3.3. Intervention

The exergaming group participants were required to play for 15 minutes at both the Nintendo WiiTM boxing and Nintendo WiiTM hula hooping stations three days per week for six weeks. While a PlayStation 2TM gaming console was made available to the traditional video gaming group participants. The traditional video gaming group had the option to play either a football game (Madden NFL 10TM) and/or a boxing game (Knockout KingsTM) on the gaming console. The latter two games are hand-controlled games that require only finger and wrist movements. Participants in the traditional gaming group were required to play for 30 minutes, three days a week for six weeks. Participation from both intervention groups were monitored using a participation log that each participant had to sign along with the time they started and finished each session. Participants in the control group did not take part in any form of physical activity and were instructed to continue with their usual activities of daily living. This was monitored through regular follow-ups with each control group participant.

3.4. Statistical Analysis

Statistical analysis of the data was completed using the Statistical Package for Social Sciences (SPSS) for Windows version 20.0 (SPSS Inc., Chicago, IL, USA). Analysis of the data consisted of means and standard deviations and t-tests to determine if any significant changes occurred pre- versus post-test within each group. P values ≤ 0.05 were considered statistically significant in the interpretation of the results.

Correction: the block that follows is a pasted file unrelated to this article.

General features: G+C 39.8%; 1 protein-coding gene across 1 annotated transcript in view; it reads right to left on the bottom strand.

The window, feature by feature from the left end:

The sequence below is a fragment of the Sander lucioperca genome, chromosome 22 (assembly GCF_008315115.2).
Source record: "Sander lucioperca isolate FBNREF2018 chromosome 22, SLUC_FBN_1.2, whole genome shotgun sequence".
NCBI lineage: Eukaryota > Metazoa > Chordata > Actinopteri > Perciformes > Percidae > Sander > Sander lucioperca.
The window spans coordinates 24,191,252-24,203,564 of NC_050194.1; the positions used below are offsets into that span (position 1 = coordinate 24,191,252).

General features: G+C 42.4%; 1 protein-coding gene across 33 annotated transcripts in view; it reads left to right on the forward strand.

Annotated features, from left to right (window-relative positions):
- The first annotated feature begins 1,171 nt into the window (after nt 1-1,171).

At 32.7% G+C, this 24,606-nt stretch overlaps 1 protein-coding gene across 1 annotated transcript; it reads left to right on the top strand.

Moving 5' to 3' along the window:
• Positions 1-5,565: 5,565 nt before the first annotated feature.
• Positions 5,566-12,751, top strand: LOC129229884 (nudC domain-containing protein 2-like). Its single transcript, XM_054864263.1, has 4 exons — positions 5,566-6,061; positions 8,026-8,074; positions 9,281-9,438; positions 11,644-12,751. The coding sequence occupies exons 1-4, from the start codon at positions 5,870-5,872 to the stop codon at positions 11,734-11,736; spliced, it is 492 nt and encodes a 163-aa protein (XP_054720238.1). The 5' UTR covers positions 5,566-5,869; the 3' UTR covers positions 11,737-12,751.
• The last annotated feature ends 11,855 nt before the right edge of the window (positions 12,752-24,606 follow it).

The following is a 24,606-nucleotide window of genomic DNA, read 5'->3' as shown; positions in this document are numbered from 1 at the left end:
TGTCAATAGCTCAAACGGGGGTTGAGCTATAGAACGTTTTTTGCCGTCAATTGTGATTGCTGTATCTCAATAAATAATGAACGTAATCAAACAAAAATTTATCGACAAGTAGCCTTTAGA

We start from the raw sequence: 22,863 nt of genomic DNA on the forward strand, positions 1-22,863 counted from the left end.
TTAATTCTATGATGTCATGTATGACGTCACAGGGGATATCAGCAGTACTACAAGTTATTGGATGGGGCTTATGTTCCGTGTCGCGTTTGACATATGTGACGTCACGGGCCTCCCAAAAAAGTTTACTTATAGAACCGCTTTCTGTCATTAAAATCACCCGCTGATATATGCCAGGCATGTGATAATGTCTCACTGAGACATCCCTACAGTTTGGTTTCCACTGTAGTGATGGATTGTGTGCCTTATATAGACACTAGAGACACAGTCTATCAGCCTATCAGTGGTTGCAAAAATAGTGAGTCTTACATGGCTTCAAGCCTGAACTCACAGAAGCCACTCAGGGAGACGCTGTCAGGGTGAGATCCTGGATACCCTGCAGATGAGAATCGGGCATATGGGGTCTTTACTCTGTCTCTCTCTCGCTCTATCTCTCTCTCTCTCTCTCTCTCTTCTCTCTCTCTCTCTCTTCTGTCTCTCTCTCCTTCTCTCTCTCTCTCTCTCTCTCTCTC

4. Results

Eleven exergaming (n = 11) and ten traditional video gaming (n = 10) participants completed 18 out of the 18 sessions. The average age at enrollment was 11.40 ± 0.86 years. Table 1 outlines the changes found in each variable from pre- to post-test among the groups.

Table 1. Body Composition and Cardiovascular Fitness Variables at Pre- and Post-test of Exergaming, Traditional Video Gaming and Control Groups a
VariablesExergaming (n = 11)Traditional Video Gaming (n = 10)Control (n = 10)
Pre-testPost-testPre-testPost-testPre-testPost-test
BMI (Percentile)97.60 ± 15.4098.00 ± 13.2399.50 ± 15.4399.50 ± 14.9599.10 ± 18.2099.20 ± 21.78
WHR0.88 ± 0.050.77 ± 0.18 b0.81 ± 0.050.81 ± 0.060.83 ± 0.060.82 ± 0.06
RHR (bpm)90.80 ± 9.3581.00 ± 8.30 b90.60 ± 11.3985.20 ± 10.70101.45 ± 10.0999.91 ± 9.34
SBP (mmHg)114.45 ± 9.89113.00 ± 13.93119.60 ± 13.60117.80 ± 9.65118.30 ± 7.73120.70 ± 5.33
DBP (mmHg)60.18 ± 13.1176.00 ± 5.4677.33 ± 10.4473.50 ± 7.8469.00 ± 5.6877.60 ± 11.45
VO2peak (mL.kg.min-1)42.11 ± 5.0842.11 ± 5.7639.64 ± 4.0440.32 ± 3.9044.57 ± 3.8242.11 ± 3.92

Abbreviations: SD, Standard deviation; WHR, Waist-to-hip ratio; bpm, beats per minutes; RHR, Resting heart rate; mmHg, millimeters mercury; SBP, Systolic blood pressure; DBP, Diastolic blood pressure; VO2peak, Peak oxygen uptake; mL.kg.min-1, milliliters per kilogram per minute.

aValues are expressed as means ± SD.

bIndicates a significant difference (P ≤ 0.05) between pre- and post-test;

No significant improvements were observed in BMI percentile among the exergaming group (P = 0.25), traditional gaming group (P = 0.06) and control group (P = 0.25). Waist-to-hip ratio significantly decreased by 12.50% following exergaming (P = 0.050), while in the traditional gaming group (P = 0.060) and control group (P = 0.200) remained unchanged. The six-week intervention resulted in a significant improvement in RHR of 10.79% in the exergaming group (P = 0.010), compared to the traditional gaming group (P = 0.280) and control group (P = 0.720). After six weeks, no significant improvements were noted in resting SBP following exergaming (P = 0.790), traditional video gaming (P = 0.730) and in the control group (P = 0.610). Diastolic blood pressure did not significantly improve in any of the experimental (exergaming: P = 0.070; traditional video gaming: P = 0.360) or control groups (P = 0.100). VO2peak did not significantly change from pre- to post-test in the exergaming group (P = 0.830), traditional gaming group (P = 0.710) or control group (P = 0.450).